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Intermittent Fasting During Ramadan and Its Effects in Individuals With Metabolic Syndrome

Alinezhad-Namaghi, Maryam MD, PhD; Eslami, Saeid PhD; Nematy, Mohsen MD, PhD; Khoshnasab, Adeleh BSc; Rezvani, Reza MD, PhD; Philippou, Elena MD, PhD; Norouzy, Abdolreza MD, PhD

doi: 10.1097/NT.0000000000000351
Nutrition Science
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This study evaluated the effect of intermittent fasting during Ramadan, the Muslim religious season of fasting, on body composition among 95 adults (65 male adults) with a mean age of 45.4 years with metabolic syndrome in Iran. The individuals were classified retrospectively into fasting and nonfasting groups based on fasting for a minimum of 10 days during Ramadan. Body composition, physical activity, and dietary intake were assessed both at baseline before the fast began and after Ramadan. Those who fasted a minimum of 10 days had significant reductions in body weight (−1.5 kg) and body mass index, body fat mass (−1.2 kg), fat free mass (−0.4 kg), skeletal muscle mass (−0.3 kg), and visceral fat area (−5.7 cm2). Also, they showed significant decreases in the total body water, intracellular water, 50-kHz whole-body phase angle (−0.13 degrees), and total physical activity. Fasting resulted in a 1.5-kg weight loss, of which the percentage losses were loss in body fat mass, 76%; body water loss, 18%; and protein loss, 6%, and also decrease in daily dietary intake during fasting in those who fasted. Fasting during Ramadan, which restricts the time of eating and caloric restriction, may be effective as dietary interventions in patients with metabolic syndrome to reduce body weight, fat mass, and visceral fat while retaining lean mass.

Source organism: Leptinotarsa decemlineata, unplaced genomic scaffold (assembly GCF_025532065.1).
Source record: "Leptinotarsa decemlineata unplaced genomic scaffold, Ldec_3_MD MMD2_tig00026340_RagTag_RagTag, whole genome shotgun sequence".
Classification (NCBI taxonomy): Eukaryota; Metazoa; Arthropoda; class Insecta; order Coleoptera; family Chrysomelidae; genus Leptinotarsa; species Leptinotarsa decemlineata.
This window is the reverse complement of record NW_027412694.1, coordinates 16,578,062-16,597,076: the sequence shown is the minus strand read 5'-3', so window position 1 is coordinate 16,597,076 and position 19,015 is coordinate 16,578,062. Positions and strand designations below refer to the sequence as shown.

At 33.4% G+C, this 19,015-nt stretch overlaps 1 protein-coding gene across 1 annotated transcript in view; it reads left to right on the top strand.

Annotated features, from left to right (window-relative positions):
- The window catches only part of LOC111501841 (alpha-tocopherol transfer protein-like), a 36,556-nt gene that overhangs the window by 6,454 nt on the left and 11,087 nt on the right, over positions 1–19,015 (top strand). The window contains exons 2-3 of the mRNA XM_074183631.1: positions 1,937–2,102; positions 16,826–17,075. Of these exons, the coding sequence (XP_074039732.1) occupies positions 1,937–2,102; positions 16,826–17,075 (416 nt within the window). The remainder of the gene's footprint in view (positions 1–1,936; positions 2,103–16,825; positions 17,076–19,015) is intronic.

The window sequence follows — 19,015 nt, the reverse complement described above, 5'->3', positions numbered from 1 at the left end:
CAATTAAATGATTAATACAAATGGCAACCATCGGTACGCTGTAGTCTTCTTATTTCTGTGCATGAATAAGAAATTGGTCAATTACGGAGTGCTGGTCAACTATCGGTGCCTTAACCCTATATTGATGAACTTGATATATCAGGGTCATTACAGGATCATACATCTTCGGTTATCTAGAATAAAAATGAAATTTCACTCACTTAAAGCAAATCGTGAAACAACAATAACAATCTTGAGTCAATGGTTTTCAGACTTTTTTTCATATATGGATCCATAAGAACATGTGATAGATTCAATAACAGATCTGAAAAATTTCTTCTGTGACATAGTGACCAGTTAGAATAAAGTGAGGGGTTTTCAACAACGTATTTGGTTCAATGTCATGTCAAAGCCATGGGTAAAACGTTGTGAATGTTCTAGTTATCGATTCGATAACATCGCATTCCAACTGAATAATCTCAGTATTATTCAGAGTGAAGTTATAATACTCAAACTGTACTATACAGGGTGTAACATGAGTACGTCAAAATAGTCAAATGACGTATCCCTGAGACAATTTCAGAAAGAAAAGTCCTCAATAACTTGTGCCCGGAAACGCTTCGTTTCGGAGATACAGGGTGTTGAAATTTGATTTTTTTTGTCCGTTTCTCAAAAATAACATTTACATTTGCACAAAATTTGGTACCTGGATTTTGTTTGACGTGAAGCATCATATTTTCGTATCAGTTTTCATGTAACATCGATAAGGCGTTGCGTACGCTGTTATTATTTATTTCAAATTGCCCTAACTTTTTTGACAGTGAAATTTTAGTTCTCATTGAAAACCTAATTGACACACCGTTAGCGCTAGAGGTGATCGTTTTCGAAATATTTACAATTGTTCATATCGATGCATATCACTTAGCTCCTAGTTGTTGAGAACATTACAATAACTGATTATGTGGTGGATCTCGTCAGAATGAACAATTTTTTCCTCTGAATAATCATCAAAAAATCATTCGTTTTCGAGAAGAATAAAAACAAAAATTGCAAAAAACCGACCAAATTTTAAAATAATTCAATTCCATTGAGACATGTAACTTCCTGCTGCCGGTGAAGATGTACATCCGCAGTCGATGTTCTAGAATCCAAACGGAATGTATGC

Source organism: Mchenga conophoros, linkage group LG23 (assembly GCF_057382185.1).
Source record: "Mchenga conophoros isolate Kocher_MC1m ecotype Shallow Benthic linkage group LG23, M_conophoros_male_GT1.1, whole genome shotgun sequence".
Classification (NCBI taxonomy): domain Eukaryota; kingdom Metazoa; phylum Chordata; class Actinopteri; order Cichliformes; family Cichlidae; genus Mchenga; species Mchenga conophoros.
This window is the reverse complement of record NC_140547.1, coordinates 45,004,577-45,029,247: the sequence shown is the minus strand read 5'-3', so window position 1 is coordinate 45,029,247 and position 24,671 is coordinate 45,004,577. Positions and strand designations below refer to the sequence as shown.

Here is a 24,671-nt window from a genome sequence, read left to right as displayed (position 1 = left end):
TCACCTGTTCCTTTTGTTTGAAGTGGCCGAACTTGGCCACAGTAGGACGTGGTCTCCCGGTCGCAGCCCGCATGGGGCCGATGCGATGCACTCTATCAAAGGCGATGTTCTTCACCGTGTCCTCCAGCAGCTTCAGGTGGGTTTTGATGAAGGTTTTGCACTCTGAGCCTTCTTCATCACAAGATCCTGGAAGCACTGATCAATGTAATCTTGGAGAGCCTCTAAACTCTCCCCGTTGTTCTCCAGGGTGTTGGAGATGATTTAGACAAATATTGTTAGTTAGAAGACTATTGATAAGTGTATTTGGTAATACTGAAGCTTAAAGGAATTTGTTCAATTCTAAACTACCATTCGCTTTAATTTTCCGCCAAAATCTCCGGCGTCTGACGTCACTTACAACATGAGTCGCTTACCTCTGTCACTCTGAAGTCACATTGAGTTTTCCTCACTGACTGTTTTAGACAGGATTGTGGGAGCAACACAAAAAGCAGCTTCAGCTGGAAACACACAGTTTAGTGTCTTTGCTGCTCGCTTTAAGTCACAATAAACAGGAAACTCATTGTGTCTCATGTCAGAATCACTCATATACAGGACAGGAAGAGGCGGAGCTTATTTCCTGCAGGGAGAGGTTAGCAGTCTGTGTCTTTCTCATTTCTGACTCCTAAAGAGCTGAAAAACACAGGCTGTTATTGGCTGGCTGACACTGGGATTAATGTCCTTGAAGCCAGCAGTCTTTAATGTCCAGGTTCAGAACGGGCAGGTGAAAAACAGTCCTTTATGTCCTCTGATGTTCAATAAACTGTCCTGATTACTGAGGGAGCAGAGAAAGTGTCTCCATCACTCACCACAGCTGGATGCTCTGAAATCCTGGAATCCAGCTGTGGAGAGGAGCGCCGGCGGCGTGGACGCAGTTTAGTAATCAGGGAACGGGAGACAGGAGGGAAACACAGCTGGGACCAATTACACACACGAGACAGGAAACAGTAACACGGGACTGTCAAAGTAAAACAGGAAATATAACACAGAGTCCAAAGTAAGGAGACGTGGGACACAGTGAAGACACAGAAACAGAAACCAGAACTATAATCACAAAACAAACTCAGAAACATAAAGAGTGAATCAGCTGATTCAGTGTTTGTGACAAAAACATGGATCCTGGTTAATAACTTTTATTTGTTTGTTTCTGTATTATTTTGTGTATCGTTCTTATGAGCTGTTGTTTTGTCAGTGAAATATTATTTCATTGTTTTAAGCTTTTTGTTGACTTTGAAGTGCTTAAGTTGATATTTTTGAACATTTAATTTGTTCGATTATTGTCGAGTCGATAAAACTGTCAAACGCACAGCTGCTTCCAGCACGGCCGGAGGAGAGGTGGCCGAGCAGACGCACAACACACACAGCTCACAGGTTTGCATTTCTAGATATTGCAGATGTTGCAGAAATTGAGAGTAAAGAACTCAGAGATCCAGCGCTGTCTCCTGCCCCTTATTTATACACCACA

Maryam Alinezhad-Namaghi, MD, PhD, Department of Nutrition, Faculty of Medicine, Mashhad University of Medical Sciences, Iran.

Saeid Eslami, PhD, Pharmaceutical Research Center, Mashhad University of Medical Sciences, Iran.

Mohsen Nematy, MD, PhD, Department of Nutrition, Faculty of Medicine, Mashhad University of Medical Sciences, Iran.

Adeleh Khoshnasab, BSc, Department of Nutrition, Faculty of Medicine, Mashhad University of Medical Sciences, Iran.

Reza Rezvani, MD, PhD, Department of Nutrition, Faculty of Medicine, Mashhad University of Medical Sciences, Iran.

Elena Philippou, MD, PhD, Department of Life and Health Sciences, School of Sciences and Engineering, University of Nicosia, Cyprus.

Abdolreza Norouzy, MD, PhD, Department of Nutrition, Faculty of Medicine, Mashhad University of Medical Sciences, Iran.

This study was funded by Mashhad University of Medical Sciences, Iran.

The authors have no conflicts of interest.

Correspondence: Abdolreza Norouzy, MD, PhD, Department of Nutrition, Faculty of Medicine, Mashhad University of Medical Sciences, Paradise Daneshgah, Azadi Square, Post Code 91779-48564, PO Box 91775-379, Mashad, Iran (Norouzya@mums.ac.ir).

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